Languages like Haskell, Rust, among others, offer a Maybe or Option type. Even in Java, there is a Optional type nowadays.

For simplicity, I will call this type an 'Option type' in the remaining question. 'Optional type' is apparently often used to describe situations where providing type annotations is optional.

I am curious about the following: does an Option type make sense in a language like TypeScript? The advantages of the Option type are quite convincing in other languages and I find myself missing the type when programming in TypeScript.

Basically, the type system forces you to explicitly unwrap any value that may be inside an Option value. Yes, TypeScript's strict null-checking can also accomplish that, however, working with the Option type offers you an (in my opinion) much nicer way to handle potential None values by providing map(f: T -> U): Option<U> and mapOr(f: T -> U, or: U): Option<U> methods, etc.

For instance, I would like something like the following code to work:

interface Foo {
    member: Option<string>
const opt: Option<Foo> = // ... some initialization
const memberLength: number = opt
    .map(x => x.member) // None if x is None, else Some(...)
    .map(x => x.length) // None if x.member is None, else Some(x.length)
    .unwrapOrElse(() => 0);

This is, of course a very simple example, where using an Option type is a bit over-engineered. It should give a basic idea, though.

I currently don't see a reason why this would be a bad idea, but no one seems to have implemented it, as far as I can tell. Would this have a serious performance impact? Or are there any other issues I can't see that make this non-viable?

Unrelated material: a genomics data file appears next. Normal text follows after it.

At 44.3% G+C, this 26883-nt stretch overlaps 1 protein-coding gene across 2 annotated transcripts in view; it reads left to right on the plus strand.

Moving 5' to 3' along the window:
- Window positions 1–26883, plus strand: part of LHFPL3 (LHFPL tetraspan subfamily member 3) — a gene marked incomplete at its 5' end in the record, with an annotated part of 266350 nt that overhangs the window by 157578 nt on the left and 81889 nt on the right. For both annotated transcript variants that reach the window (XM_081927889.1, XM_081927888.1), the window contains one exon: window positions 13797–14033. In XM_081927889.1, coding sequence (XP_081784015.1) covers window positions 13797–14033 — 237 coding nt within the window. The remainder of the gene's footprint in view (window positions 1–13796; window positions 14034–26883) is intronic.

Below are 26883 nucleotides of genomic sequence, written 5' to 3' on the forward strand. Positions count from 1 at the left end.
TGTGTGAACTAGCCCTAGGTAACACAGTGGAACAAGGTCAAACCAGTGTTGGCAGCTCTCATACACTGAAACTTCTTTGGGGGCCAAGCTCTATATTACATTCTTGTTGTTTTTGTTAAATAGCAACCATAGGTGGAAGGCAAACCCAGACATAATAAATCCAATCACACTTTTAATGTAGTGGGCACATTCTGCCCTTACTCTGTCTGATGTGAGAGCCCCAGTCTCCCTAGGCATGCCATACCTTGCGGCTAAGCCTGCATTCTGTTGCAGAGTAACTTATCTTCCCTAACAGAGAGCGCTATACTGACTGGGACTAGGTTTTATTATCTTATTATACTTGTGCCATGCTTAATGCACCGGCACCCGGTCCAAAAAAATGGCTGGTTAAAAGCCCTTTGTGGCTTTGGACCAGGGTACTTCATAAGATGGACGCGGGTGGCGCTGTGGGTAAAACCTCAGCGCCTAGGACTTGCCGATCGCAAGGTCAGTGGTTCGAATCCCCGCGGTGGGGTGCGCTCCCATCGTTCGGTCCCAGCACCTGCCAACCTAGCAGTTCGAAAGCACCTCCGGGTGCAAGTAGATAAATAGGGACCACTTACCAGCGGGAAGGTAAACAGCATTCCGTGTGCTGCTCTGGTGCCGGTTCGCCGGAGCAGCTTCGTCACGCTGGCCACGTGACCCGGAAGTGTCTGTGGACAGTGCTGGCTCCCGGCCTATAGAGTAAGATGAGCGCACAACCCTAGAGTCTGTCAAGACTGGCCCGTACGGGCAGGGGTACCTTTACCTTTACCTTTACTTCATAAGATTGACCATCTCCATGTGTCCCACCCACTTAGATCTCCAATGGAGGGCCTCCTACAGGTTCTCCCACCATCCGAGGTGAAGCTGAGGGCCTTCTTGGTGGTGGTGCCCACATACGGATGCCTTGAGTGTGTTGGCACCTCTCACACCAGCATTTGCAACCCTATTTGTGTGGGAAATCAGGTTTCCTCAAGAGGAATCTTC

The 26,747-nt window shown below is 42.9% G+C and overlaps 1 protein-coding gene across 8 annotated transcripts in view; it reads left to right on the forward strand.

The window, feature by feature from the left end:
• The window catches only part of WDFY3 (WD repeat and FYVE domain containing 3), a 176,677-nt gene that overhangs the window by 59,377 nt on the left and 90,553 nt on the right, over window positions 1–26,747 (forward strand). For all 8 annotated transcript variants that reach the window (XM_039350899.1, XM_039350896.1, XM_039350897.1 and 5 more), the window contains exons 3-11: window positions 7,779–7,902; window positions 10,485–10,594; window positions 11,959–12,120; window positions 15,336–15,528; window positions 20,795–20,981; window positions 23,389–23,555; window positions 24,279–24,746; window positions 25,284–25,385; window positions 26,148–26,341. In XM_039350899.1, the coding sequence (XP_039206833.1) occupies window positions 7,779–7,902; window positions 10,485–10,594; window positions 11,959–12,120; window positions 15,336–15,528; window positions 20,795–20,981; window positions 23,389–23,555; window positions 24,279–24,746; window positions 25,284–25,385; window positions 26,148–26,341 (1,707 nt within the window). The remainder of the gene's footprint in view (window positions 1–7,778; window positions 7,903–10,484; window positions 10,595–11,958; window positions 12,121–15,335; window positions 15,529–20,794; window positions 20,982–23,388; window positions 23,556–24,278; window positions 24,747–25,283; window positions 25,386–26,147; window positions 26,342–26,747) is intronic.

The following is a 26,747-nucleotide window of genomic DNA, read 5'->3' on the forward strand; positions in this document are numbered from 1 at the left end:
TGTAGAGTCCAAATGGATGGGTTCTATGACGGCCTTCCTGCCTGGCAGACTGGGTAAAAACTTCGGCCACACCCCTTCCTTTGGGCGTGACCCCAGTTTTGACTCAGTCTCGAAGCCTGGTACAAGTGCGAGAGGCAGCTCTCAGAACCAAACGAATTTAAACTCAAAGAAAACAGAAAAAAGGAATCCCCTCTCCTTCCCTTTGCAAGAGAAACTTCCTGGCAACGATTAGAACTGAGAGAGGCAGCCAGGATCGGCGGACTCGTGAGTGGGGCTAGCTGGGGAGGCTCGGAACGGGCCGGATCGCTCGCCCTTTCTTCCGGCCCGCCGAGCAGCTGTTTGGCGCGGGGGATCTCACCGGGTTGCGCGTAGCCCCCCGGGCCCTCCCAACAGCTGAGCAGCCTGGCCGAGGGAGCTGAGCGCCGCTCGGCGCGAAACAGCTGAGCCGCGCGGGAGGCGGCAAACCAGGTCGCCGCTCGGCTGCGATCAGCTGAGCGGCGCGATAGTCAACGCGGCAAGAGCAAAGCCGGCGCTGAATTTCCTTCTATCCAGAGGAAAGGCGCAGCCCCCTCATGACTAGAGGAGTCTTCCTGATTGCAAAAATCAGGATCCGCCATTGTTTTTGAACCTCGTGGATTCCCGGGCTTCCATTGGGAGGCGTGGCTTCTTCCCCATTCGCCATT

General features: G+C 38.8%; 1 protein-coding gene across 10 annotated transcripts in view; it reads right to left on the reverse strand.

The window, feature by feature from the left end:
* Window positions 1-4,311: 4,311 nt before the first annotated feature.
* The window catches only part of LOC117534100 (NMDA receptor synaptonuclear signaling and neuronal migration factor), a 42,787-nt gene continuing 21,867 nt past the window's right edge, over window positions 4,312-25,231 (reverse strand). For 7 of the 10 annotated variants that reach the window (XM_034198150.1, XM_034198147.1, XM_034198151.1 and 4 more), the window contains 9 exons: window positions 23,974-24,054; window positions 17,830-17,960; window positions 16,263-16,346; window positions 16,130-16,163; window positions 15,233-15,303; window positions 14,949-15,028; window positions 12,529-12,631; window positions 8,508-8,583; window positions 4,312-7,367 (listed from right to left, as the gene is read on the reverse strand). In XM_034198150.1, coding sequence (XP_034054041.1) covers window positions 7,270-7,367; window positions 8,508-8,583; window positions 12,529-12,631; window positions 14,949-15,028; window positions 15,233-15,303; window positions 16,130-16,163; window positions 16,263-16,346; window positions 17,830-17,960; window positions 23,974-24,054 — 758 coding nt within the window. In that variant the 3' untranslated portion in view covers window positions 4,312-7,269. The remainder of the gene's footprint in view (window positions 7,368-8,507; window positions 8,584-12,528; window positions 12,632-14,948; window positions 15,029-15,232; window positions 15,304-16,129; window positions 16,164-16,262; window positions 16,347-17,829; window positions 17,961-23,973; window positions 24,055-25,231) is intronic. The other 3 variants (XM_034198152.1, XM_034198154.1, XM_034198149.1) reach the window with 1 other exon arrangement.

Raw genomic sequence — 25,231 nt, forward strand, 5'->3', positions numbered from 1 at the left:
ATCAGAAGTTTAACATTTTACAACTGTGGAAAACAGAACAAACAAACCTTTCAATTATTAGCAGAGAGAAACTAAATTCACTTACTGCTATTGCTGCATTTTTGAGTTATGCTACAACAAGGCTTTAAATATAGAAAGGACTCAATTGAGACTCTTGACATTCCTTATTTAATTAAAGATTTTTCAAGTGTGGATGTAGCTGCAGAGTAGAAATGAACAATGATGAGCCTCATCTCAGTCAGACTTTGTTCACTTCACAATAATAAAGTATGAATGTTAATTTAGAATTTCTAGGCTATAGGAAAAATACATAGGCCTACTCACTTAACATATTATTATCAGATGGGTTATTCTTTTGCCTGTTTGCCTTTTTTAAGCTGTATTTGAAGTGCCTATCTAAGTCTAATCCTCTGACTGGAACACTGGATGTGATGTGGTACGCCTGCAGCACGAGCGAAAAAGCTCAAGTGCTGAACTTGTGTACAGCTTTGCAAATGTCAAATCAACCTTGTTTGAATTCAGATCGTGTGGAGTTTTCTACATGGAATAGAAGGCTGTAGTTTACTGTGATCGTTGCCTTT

Note: I am not (mainly) asking for how to implement this (although that is also an interesting topic -- but I have ideas for that). My main concern is finding out why no one seems to be using something like this yet.

  • While it's a nice discussion subject the discussions are going to be opinion based and as such SO is not the forum to hold such a conversation. :)
    – toskv
    Commented May 30, 2017 at 16:08
  • the function map you mentioned can be defined like this : map<T,U>(val: T|null|undefined,f : T -> U): U|null|undefined and implementation is easy, the case is similar for mapOr , you can even alias T|null|undefined as Option<T> I think
    – niceman
    Commented May 30, 2017 at 16:14
  • the reason those languages have these types is because they don't have union types but tagged unions(yes these two are different)
    – niceman
    Commented May 30, 2017 at 16:16
  • @niceman I agree this would be easy to implement (even though I am not sure I agree with the implementation you provide) but I was wondering why nobody seems to have done this
    – anty
    Commented May 30, 2017 at 16:16
  • 3
    @niceman do I understand correctly that you suggest union types are an appropriate replacement of an Option type? I don't think so. Sure, I can declare a value as Foo | undefined but that doesn't allow me to write in a fluent API on top of it. If x is of type Foo | undefined it may be undefined and thus x.bar() will fail miserably.
    – anty
    Commented May 30, 2017 at 16:40

2 Answers 2


EDIT 2023

use: effect

EDIT 2019

Check fp-ts

Original Answer

I was missing it coming from Scala (and some Haskell) so I made my own lib for it (and a couple others): MM (MIT license)

Feel free to hack, fork etc...; it is MIT licensed


sniptt/monads is a simple library that adds rust-style Option and Result types to typescript. I've tried out a lot of these and this was the simplest to use.


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